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Saudi Woman Barred From Marrying 'Religiously Unfit' Suitor Who Plays Musical Instrument

The ultra-conservative Saudi Arab requires women to seek permission from male "guardians" -- their fathers, husbands or other male relatives -- to travel, get married and other tasks.

AFP

Updated:October 2, 2018, 7:35 PM IST
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Saudi Woman Barred From Marrying 'Religiously Unfit' Suitor Who Plays Musical Instrument
Representative image: Reuters
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Riyadh: A Saudi woman has lost a judicial battle to marry the man of her choice as a court deemed him "religiously" unfit because he plays a musical instrument, a Saudi newspaper reported on Tuesday.

The ultra-conservative kingdom requires women to seek permission from male "guardians" -- their fathers, husbands or other male relatives -- to travel, get married and other tasks.

In some parts of the kingdom, a man who plays a musical instrument is considered of inferior status and having a bad reputation.

Two years ago the suitor, a teacher, asked for the hand of the woman, a 38-year-old bank manager from the ultra-conservative region of Qassim, north of the capital Riyadh, Okaz newspaper said.

But her family objected, saying he was not "religiously compatible" with her because he played the oud, the oriental lute which is popular across the Arab world.

The woman, who was not named, took her case to the courts.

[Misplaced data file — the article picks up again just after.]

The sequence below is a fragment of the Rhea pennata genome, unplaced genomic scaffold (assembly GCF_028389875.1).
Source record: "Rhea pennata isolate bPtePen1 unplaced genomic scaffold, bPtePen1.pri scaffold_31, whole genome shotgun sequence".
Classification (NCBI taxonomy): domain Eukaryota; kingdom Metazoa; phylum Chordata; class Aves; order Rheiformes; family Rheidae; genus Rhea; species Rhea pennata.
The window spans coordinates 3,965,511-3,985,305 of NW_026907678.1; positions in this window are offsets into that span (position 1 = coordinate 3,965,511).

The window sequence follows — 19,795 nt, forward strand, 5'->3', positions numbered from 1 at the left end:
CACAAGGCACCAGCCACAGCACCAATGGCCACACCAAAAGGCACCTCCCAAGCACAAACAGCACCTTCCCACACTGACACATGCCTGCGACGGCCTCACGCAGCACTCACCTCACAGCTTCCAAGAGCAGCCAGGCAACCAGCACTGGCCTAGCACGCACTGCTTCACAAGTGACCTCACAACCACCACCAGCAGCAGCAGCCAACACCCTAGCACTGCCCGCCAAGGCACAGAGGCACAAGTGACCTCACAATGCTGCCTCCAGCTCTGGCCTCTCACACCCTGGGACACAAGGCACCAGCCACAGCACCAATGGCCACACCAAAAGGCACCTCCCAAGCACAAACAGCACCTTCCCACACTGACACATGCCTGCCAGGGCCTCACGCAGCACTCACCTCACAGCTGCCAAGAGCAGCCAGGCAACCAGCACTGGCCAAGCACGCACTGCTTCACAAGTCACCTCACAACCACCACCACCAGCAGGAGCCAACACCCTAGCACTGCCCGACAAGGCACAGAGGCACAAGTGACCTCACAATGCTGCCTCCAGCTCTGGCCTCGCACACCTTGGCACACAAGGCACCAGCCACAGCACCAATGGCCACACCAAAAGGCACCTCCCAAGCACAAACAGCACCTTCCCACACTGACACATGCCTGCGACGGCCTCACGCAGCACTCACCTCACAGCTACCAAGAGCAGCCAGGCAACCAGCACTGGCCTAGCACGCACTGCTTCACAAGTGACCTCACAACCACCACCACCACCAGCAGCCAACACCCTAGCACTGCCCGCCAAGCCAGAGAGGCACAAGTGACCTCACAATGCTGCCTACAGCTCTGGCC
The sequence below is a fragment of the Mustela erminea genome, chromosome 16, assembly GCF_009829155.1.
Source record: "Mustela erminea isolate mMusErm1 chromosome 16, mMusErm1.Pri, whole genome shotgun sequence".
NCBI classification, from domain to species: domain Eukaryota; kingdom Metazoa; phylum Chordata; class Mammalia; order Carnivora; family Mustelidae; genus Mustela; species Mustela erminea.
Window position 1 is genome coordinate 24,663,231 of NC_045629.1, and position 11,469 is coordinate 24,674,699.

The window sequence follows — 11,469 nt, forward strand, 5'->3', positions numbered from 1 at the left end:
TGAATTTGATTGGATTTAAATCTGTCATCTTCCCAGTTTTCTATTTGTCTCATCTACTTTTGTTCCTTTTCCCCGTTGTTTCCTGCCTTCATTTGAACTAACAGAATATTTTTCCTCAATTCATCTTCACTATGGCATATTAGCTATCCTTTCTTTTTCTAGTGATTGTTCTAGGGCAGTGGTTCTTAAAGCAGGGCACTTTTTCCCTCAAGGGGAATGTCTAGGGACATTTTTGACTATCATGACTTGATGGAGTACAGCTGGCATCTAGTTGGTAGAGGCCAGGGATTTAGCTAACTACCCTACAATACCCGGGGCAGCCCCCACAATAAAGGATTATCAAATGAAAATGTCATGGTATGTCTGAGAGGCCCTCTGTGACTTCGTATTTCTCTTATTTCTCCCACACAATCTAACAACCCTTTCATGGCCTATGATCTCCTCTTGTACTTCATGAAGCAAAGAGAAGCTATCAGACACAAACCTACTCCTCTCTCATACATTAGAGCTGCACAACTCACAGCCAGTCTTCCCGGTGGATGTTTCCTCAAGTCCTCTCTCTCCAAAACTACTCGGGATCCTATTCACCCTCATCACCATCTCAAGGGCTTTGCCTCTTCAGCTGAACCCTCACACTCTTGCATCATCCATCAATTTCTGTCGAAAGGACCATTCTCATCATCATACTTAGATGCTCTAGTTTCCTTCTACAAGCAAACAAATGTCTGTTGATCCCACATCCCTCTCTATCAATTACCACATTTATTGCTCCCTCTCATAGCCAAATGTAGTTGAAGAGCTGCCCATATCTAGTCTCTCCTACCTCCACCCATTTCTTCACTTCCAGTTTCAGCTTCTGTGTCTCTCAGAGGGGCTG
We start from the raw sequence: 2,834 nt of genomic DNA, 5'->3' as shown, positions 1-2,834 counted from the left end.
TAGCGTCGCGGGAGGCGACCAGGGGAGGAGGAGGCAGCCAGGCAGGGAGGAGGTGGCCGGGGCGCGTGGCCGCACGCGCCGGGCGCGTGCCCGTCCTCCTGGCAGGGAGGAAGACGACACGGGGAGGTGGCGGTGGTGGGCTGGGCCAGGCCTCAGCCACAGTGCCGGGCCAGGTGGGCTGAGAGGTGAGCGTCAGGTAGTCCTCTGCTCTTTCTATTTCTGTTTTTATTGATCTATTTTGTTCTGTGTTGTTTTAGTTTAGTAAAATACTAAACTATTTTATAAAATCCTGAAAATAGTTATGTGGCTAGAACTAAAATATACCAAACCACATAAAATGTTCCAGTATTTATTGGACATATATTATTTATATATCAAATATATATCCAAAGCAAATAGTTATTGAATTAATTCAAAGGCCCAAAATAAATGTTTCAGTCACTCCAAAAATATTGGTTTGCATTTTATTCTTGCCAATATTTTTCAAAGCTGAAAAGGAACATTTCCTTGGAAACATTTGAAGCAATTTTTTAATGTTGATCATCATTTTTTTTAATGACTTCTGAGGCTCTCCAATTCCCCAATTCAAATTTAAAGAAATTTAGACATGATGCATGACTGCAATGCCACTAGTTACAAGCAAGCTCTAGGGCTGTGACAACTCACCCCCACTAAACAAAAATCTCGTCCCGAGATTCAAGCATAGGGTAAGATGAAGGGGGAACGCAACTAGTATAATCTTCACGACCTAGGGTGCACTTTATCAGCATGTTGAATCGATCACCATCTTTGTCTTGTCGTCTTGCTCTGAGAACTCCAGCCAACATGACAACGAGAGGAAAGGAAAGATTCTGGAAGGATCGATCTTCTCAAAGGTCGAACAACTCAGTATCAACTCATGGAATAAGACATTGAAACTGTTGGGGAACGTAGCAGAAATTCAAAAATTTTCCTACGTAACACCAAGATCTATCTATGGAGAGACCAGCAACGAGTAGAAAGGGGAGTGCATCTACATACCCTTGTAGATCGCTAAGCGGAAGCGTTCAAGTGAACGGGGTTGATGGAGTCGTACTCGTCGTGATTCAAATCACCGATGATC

A lower court weighed in on the side of the family, saying the marriage could not go through.

"Because the suitor plays a musical instrument he is unsuitable for the woman from a religious point of view," the court said, according to Okaz.

An appeals court ratified the verdict, making it final, the newspaper added.

The woman told Okaz she will seek intervention from the country's "highest authorities" -- a reference to the royal court.

The bank manager, who holds a masters degree and is responsible for more than 300 employees, said she was determined to marry her suitor, describing him as "very pious and with a good reputation".

Saudi Arabia, a major US ally, has introduced a string of reforms over the past year aimed at improving the kingdom's image, including ending a longstanding ban on women driving.

But it continues to face criticism over the male guardianship system which allows men to exercise arbitrary authority to make decisions on behalf of their female relatives.
| Edited by: Sanchari Chatterjee
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